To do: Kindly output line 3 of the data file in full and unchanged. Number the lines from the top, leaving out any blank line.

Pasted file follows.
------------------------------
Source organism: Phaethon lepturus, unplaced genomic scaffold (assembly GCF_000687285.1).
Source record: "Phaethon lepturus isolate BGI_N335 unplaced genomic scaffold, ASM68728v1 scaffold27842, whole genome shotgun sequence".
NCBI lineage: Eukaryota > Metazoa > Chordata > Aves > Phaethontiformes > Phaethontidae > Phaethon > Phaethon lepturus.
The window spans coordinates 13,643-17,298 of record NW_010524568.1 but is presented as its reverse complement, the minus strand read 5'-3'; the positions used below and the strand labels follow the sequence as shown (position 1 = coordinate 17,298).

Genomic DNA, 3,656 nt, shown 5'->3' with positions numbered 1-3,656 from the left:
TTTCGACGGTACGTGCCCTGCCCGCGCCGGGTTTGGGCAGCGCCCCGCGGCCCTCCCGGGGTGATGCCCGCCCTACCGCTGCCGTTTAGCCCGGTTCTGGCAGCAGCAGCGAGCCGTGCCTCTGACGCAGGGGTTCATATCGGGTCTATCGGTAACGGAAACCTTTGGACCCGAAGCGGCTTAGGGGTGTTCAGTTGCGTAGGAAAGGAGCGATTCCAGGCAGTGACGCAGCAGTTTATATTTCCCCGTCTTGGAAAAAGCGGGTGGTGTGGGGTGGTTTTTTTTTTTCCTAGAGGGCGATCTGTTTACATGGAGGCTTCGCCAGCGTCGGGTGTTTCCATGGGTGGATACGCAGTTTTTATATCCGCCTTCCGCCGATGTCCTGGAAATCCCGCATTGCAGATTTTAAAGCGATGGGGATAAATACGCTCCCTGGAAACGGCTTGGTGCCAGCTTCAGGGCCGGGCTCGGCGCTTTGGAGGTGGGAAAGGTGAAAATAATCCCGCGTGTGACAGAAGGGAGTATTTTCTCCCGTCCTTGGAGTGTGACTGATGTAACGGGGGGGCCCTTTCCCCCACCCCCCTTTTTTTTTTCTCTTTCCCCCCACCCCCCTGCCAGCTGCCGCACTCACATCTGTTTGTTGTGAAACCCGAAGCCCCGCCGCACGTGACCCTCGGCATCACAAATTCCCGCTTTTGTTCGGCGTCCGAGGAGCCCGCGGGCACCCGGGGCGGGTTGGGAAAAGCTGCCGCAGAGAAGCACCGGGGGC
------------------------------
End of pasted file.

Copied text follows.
NCBI lineage: Eukaryota > Metazoa > Chordata > Aves > Phaethontiformes > Phaethontidae > Phaethon > Phaethon lepturus.